The agenda setting plenary of the National Assembly held on May 9 referred all 23 petitions from local governments to relevant ministries.

Most petitions were on the need to blacktop farm roads and requirement of security guards for community lhakhangs. However, the plenary which was attended by 39 members from both ruling and opposition parties, decided that the issues did not merit deliberation in Parliament.

Deputy Speaker Tshencho Wangdi said the petitions also included issues related to community centres and gaydrungs. “These were already discussed in the past. So we referred them to ministries,” he said, adding that parliament had pressing issues in hand.

However, Opposition spokesperson and Panbang MP Dorji Wangdi said the petition on blacktopping of roads and the one from Tsirang Dzongkhag Tshogdu (DT) to establish a college in the dzongkhag deserved deliberations in Parliament.

He said that the need to blacktop roads was a national issue, while there was a precedence of deliberating a petition to establish a new college in a dzongkhag. “We deliberated a petition from Zhemgang for establishment of a college there,” he said, citing an example.

Dorji Wangdi said that Parliament as the oversight body of the government can discuss any important issues.

A DT member from Tsirang said some of them wanted a medical college established, while others were content with any college. He said people would be least aware of the people’s aspirations if Parliament did not deliberate such matters.

DT members from Lhuentse said that they had sent a petition on the need to implement the proposed Shingkhar-Gorgon bypass to Parliament recently. However, MPs who attended the plenery said the petition did not feature at the meeting.

Khoma gup and Lhuentse’s deputy DT thrizin, Sithar Tshering, said the present government is their last hope in realising their long pending request. He said they were informed that Nu 3 million has been kept in the 12th Plan for the road.

In what would be a change in the current parliament, ministries would report to the Parliament on the status of issues referred to them.


Agenda for the session 

The session from May 23 to June 26 will be the first where the government presents its first annual budget, which is likely to shed some light into its fiscal policies. It will also serve as a platform to set the tone for the remaining years of its term through formulation of legislations such as the Mines and Mineral Bill.

The Bill, which seeks to repeal the Mines and Minerals Management Act 1995, is in favour of allowing private participation in a more regulated and well defined manner with a clear set of obligations on the owners. The National Council has in the past called for nationalisation of minerals and mines.

Deputy Speaker Tshencho Wangdi said this will be the only new Bill for the session. Most discussions on legislative issues are expected to be on the recommendations of the National Law review Task Force (NLRTF), which found provisions of seven laws in conflict with the Constitution.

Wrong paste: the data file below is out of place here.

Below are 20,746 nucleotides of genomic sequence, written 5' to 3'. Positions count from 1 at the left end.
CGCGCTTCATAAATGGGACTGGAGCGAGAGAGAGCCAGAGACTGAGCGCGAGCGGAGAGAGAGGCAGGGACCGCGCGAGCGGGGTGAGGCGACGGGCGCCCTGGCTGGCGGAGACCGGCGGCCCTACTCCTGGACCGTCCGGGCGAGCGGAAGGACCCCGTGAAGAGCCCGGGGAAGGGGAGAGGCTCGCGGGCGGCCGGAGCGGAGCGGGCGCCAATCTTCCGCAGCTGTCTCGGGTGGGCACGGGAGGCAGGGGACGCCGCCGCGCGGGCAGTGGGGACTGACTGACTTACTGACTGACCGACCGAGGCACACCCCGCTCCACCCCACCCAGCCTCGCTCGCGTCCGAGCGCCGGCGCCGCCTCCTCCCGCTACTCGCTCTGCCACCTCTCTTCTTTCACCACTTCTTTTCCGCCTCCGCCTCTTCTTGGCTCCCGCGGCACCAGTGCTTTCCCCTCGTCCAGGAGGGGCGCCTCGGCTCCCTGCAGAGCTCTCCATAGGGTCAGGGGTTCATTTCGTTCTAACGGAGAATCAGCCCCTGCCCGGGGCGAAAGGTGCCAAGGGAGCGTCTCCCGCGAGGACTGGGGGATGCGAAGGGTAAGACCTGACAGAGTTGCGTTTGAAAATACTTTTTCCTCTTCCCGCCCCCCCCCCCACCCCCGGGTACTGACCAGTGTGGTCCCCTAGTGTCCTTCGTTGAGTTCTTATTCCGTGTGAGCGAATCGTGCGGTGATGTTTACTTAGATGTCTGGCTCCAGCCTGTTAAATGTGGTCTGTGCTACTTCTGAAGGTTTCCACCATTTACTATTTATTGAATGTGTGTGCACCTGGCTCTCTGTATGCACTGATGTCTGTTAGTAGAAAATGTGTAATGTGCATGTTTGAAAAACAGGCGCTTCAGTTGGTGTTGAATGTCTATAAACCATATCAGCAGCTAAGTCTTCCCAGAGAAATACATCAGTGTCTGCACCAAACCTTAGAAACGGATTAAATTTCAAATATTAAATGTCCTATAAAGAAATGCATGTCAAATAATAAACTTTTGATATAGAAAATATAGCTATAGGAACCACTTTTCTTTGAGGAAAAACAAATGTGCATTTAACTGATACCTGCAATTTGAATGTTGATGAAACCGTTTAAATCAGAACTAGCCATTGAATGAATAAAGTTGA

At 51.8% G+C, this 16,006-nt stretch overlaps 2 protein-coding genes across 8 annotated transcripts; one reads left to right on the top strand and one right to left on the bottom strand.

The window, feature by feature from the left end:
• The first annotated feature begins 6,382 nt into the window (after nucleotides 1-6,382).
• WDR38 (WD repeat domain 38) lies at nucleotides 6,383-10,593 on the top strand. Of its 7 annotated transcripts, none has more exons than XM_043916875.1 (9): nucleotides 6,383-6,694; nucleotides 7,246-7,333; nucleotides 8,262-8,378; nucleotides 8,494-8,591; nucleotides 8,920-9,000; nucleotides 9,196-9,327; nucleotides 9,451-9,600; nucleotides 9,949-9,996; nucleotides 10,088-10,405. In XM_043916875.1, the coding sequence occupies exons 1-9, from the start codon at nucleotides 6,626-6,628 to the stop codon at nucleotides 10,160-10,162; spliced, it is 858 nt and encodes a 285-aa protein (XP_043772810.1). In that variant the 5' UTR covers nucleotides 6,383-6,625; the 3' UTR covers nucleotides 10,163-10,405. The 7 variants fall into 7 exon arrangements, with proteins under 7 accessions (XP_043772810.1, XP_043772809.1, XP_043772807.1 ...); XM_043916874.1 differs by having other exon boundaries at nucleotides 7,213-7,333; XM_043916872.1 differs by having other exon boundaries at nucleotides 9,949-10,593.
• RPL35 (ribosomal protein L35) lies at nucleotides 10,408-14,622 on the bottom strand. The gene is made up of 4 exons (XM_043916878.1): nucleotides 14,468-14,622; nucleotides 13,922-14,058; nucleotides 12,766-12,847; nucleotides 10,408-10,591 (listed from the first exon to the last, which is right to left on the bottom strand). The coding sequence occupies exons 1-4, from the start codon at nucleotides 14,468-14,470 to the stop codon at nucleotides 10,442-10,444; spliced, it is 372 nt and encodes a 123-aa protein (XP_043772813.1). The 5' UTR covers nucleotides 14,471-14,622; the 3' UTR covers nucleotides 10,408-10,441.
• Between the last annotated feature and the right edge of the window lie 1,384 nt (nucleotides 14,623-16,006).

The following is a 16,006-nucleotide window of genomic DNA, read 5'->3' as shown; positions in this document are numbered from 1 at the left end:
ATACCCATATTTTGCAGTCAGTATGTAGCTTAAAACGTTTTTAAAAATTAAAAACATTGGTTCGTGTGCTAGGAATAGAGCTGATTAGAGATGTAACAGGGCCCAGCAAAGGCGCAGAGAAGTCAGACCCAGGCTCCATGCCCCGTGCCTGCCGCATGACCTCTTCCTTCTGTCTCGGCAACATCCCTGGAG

One of the laws recommended for amendment is the Royal Bhutan Police Act. But it was learnt that some MPs feel that Parliament is ill prepared to amend the Police Act in view of lack of discussion within relevant committees.

Tshencho Wangdi said the committees would work on the inconsistencies pointed out by the taskforce. The bills are yet to be reviewed by relevant committees even as there are less than two weeks for the session to commence.

Some members said the committees would not take time to review the Bills since the law review taskforce has pointed out most of the inconsistencies. 

However, opposition spokesperson Dorji Wangdi said Parliament must look beyond the provisions pointed out by the taskforce. “We have to look at those laws from the top to the bottom.”

The fourth Pay Commission report is expected to be the most anticipated deliberation. The DNT party office has written to MPs to not take the raise while the opposition is expected to comment after the cabinet introduces the report to Parliament.

Another closely followed issue will be the 2019-20 budget. Some of the local government petitions pertained to lack of adequate funds for proposed projects and those petitions have been forwarded to ministries.

The government is not expected to table tax related bills in the upcoming session.

Finance Minister Namgay Tshering told Kuensel that the proposed tax measures will be tabled in the winter session. “These reforms will come as one package but not in this session,” he said.

Doing away with the 5 percent voucher tax was one of the 25 pledges the government had promised to implement within the first 120 days after taking office. 

The government has also pledged to increase PIT ceiling to Nu 300,000 and exempt BIT for businesses and firms that have less than Nu 200,000 turn over.

At the plenary on May 9, members reminded themselves about the role of the third Parliament.

Speaker Wangchuk Namgyel earlier said that the first session of the third Parliament was exemplary in terms of the conduct of members with both the ruling party and opposition working as a team.

MB Subba